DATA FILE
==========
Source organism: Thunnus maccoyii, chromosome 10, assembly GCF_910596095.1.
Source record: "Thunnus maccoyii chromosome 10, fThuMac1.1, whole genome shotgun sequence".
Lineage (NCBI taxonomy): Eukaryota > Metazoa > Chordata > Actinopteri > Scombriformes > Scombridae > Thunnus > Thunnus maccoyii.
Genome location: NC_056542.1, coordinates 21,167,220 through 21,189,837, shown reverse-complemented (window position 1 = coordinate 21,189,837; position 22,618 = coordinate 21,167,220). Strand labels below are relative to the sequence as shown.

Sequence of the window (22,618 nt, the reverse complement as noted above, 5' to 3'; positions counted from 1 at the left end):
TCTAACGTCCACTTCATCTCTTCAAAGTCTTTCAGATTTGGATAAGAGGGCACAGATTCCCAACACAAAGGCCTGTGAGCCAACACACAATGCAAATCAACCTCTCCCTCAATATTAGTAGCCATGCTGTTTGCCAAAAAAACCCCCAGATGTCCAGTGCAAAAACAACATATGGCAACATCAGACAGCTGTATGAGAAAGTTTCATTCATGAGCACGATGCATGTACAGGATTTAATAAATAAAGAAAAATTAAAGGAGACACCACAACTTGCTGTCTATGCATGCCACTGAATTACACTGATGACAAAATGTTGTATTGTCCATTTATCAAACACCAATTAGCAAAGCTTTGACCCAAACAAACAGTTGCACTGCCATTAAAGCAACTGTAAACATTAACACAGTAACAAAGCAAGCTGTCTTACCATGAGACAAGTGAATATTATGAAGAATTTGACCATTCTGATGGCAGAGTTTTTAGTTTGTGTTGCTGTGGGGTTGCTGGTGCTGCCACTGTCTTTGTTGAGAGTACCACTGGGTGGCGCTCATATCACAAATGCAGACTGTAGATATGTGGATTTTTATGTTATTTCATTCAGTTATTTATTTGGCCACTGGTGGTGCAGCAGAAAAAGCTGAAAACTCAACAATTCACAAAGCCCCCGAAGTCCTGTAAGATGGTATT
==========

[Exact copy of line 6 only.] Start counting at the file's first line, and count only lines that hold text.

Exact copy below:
TCTAACGTCCACTTCATCTCTTCAAAGTCTTTCAGATTTGGATAAGAGGGCACAGATTCCCAACACAAAGGCCTGTGAGCCAACACACAATGCAAATCAACCTCTCCCTCAATATTAGTAGCCATGCTGTTTGCCAAAAAAACCCCCAGATGTCCAGTGCAAAAACAACATATGGCAACATCAGACAGCTGTATGAGAAAGTTTCATTCATGAGCACGATGCATGTACAGGATTTAATAAATAAAGAAAAATTAAAGGAGACACCACAACTTGCTGTCTATGCATGCCACTGAATTACACTGATGACAAAATGTTGTATTGTCCATTTATCAAACACCAATTAGCAAAGCTTTGACCCAAACAAACAGTTGCACTGCCATTAAAGCAACTGTAAACATTAACACAGTAACAAAGCAAGCTGTCTTACCATGAGACAAGTGAATATTATGAAGAATTTGACCATTCTGATGGCAGAGTTTTTAGTTTGTGTTGCTGTGGGGTTGCTGGTGCTGCCACTGTCTTTGTTGAGAGTACCACTGGGTGGCGCTCATATCACAAATGCAGACTGTAGATATGTGGATTTTTATGTTATTTCATTCAGTTATTTATTTGGCCACTGGTGGTGCAGCAGAAAAAGCTGAAAACTCAACAATTCACAAAGCCCCCGAAGTCCTGTAAGATGGTATT